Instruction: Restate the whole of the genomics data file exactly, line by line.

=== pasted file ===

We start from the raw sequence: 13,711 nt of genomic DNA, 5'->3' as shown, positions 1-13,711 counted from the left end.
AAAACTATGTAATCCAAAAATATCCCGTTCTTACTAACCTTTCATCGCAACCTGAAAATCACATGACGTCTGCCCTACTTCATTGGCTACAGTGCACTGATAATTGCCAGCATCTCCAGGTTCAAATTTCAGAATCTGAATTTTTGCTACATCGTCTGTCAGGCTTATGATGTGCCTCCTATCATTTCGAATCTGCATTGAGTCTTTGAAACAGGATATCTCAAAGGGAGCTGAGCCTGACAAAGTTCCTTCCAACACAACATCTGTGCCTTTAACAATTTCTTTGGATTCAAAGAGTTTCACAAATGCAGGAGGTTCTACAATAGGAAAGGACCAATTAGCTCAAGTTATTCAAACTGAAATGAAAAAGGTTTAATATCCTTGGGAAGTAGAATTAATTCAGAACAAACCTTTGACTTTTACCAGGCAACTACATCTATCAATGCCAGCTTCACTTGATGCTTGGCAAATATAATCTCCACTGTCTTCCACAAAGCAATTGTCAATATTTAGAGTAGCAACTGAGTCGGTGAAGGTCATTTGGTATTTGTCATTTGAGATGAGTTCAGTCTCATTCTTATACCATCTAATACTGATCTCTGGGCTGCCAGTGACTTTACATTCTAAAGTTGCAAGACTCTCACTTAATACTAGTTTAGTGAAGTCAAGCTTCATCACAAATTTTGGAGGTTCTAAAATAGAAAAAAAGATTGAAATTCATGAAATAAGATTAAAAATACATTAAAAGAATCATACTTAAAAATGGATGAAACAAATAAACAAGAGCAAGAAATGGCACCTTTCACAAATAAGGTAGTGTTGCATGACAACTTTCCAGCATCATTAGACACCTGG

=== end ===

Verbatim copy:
We start from the raw sequence: 13,711 nt of genomic DNA, 5'->3' as shown, positions 1-13,711 counted from the left end.
AAAACTATGTAATCCAAAAATATCCCGTTCTTACTAACCTTTCATCGCAACCTGAAAATCACATGACGTCTGCCCTACTTCATTGGCTACAGTGCACTGATAATTGCCAGCATCTCCAGGTTCAAATTTCAGAATCTGAATTTTTGCTACATCGTCTGTCAGGCTTATGATGTGCCTCCTATCATTTCGAATCTGCATTGAGTCTTTGAAACAGGATATCTCAAAGGGAGCTGAGCCTGACAAAGTTCCTTCCAACACAACATCTGTGCCTTTAACAATTTCTTTGGATTCAAAGAGTTTCACAAATGCAGGAGGTTCTACAATAGGAAAGGACCAATTAGCTCAAGTTATTCAAACTGAAATGAAAAAGGTTTAATATCCTTGGGAAGTAGAATTAATTCAGAACAAACCTTTGACTTTTACCAGGCAACTACATCTATCAATGCCAGCTTCACTTGATGCTTGGCAAATATAATCTCCACTGTCTTCCACAAAGCAATTGTCAATATTTAGAGTAGCAACTGAGTCGGTGAAGGTCATTTGGTATTTGTCATTTGAGATGAGTTCAGTCTCATTCTTATACCATCTAATACTGATCTCTGGGCTGCCAGTGACTTTACATTCTAAAGTTGCAAGACTCTCACTTAATACTAGTTTAGTGAAGTCAAGCTTCATCACAAATTTTGGAGGTTCTAAAATAGAAAAAAAGATTGAAATTCATGAAATAAGATTAAAAATACATTAAAAGAATCATACTTAAAAATGGATGAAACAAATAAACAAGAGCAAGAAATGGCACCTTTCACAAATAAGGTAGTGTTGCATGACAACTTTCCAGCATCATTAGACACCTGG